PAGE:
Woman Tells Jury That Pastor Betrayed Her Trust

By Traci Shurley
August 10, 2006

Fort Worth — Kate Jones does not trust men.

Her ex-husband was abusive. The man who fathered her daughter turned out to be married. And her stepfather made advances toward her.

So when "Terry Lee" — a man she had recently met who said he counseled the Dallas Cowboys — wanted to come over, Jones said she was reluctant, but eventually agreed.

"He told me that God brought me into his life to learn how to trust a man," Jones testified Thursday.

But trusting Terry Lee, Jones said, was a terrible mistake. On his second visit to her home, she said, he slipped something into her bottled water and raped her.

Jones, 34, was the third accuser to testify in the sexual-assault trial of the Rev. Terry Hornbuckle. The founder of Agape Christian Fellowship in Arlington is accused of raping Jones and two other women. If convicted, he could be sentenced to as long as 20 years in prison on each charge.

Kate Jones, a pseudonym used to conceal her identity in court, is the only accuser who was not a member of Hornbuckle's church.

Crying at times, Jones told jurors that she was working out on a treadmill at a 24-hour fitness club one morning in 2004 when she sensed someone looking at her. She said the attractive man later approached her and introduced himself.

"He told me he was a counselor for rookies in the NFL and worked for the Cowboys," Jones said.

As a sports fan, Jones testified, she was impressed when he told her that he knew Quincy Carter and Michael Irvin.

"He even said that he was a player back in the days of the Super Bowls," Jones said.

As they talked, Jones said, it also came up that they both liked to "party." They exchanged phone numbers and a couple of days later, the man she knew as "Terry Lee" came over carrying a black bag filled with drug paraphernalia.

They smoked methamphetamine together, Jones said, and she told him about her troubled life.

"He said that God had brought him into my life to be a friend to me," Jones said. "I prayed that it was true."

"Terry Lee" returned three or four days later. Again, they smoked methamphetamine, and again they talked.

At one point, Jones testified, Terry Lee went to the kitchen and came back with water that he insisted she drink.

"I was very high, very up," Jones testified. "All of a sudden, my body started coming down very fast. I was losing track of the conversation, what he was saying, what was going on.

"My body was getting very tired and very weak, very heavy."

Jones said the last thing she remembers was Terry Lee asking her if "I was still with him" before blacking out.

When she came to, Jones said, she was naked in bed with him. There was evidence that they had had sex.

"I asked him what was going on," Jones said, crying again. "He said I could trust him, that he was my friend."

Jones said that she told him to leave, and he did — but not before leaving $100 on her nightstand.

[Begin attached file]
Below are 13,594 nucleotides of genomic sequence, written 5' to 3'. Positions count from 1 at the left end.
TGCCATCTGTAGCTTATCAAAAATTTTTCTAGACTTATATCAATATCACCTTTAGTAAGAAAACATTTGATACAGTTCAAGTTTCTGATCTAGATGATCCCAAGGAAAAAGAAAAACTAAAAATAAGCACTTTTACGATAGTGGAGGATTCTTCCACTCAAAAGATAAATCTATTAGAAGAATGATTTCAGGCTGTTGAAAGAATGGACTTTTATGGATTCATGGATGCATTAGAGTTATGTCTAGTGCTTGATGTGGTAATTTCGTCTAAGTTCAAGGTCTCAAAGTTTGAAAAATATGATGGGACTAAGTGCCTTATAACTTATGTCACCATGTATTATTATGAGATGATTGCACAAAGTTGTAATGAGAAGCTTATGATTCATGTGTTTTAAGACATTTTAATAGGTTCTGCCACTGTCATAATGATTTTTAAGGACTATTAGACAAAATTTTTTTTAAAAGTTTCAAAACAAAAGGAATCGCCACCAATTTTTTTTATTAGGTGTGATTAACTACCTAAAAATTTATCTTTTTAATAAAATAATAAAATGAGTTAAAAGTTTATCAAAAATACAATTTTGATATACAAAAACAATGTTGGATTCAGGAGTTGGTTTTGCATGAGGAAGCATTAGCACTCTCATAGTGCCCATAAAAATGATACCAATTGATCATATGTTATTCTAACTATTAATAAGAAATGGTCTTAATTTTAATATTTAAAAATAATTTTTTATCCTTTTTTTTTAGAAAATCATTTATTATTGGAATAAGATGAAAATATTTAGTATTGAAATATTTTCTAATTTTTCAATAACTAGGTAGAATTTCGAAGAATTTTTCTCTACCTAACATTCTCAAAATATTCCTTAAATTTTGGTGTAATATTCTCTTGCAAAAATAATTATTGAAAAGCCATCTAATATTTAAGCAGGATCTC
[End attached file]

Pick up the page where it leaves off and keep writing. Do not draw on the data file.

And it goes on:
"He said that God wanted me to have it, that I needed to take care of my daughter," Jones testified.

Jones said she didn't go to the police or tell anyone about the assault. Instead, she said, she tried to put it out of her mind and move on with her life.

"I figured no one would believe me or care because I did drugs with him and that maybe I deserved it — and maybe I thought I did, too, because I invited him in my home," she said.

In spring 2005, Jones said, she was working on her computer with the TV on in the background when she heard a news story about an "Arlington pastor who had been arrested for a bunch of sexual assaults."

"I thought, 'This is why I don't' watch the news," Jones testified. "I went to turn off the TV, and it was Terry Lee."

She said she was shocked to learn that the man she knew as Terry Lee was really Terry Lee Hornbuckle — and that he wasn't a counselor for the Cowboys but a pastor.

"I fell on the ground," she said. "My little girl came in. She asked me what was wrong. I told her everything was OK. She looked at the TV, then looked at me and said, 'What did he do?' "

"I said that he was a bad man," Jones testified.

Not long after, Jones said, she contacted the Tarrant County district attorney's office and spoke with Betty Arvin, who is prosecuting Hornbuckle with Sean Colston.

When Arvin asked her Tuesday why she decided to come forward, Jones turned and spoke to the jury directly.

"Y'all need to know what he really is, and I needed to come up here and say that," she said.

In an aggressive cross-examination, defense attorney Leon Haley, who is working with Mike Heiskell, suggested that Jones invited Hornbuckle to her home those two times because she wanted drugs and a relationship — and that she later accused him of rape to pay him back for spurning her.

Haley asked Jones if she knew what the term "gold digger" meant and suggested that she was shopping around for a "daddy" for her daughter. Haley said Hornbuckle — who drove a Cadillac Escalade — fit the bill. He asked Jones why, if she wasn't after his money, she took the $100 he left her.

"If a book deal comes down, are you going to be standing in line to get money?" Haley asked.

"No, sir," Jones replied. "The Lord will provide for me."

Haley accused Jones of being angry at all men and said she was taking out her frustration on Hornbuckle, who had become a "symbol."

"This is not about Terry, this is about you and the bad choices you've made, isn't it?" Haley asked.

"No, sir," Jones replied.

Haley suggested that when she saw Hornbuckle on TV, she decided to jump on the bandwagon.

"Isn't it true that everybody wants something from Terry — and you do, too?" Haley asked.

The trial resumes this morning in state District Judge Scott Wisch's court.

Melody McDonald, 817-390-7386


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